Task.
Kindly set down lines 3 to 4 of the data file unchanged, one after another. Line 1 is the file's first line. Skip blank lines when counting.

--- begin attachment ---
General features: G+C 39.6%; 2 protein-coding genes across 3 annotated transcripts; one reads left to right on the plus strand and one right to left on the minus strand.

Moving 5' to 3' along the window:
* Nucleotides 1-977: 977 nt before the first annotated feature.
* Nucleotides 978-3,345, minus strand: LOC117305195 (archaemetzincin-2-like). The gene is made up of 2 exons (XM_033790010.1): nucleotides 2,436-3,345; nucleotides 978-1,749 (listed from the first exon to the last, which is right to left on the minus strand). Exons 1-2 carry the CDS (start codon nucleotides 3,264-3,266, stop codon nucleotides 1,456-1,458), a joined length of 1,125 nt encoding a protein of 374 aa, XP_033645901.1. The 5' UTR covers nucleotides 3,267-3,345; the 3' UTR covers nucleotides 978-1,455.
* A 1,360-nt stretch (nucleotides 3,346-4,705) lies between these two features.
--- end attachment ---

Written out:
* Nucleotides 1-977: 977 nt before the first annotated feature.
* Nucleotides 978-3,345, minus strand: LOC117305195 (archaemetzincin-2-like). The gene is made up of 2 exons (XM_033790010.1): nucleotides 2,436-3,345; nucleotides 978-1,749 (listed from the first exon to the last, which is right to left on the minus strand). Exons 1-2 carry the CDS (start codon nucleotides 3,264-3,266, stop codon nucleotides 1,456-1,458), a joined length of 1,125 nt encoding a protein of 374 aa, XP_033645901.1. The 5' UTR covers nucleotides 3,267-3,345; the 3' UTR covers nucleotides 978-1,455.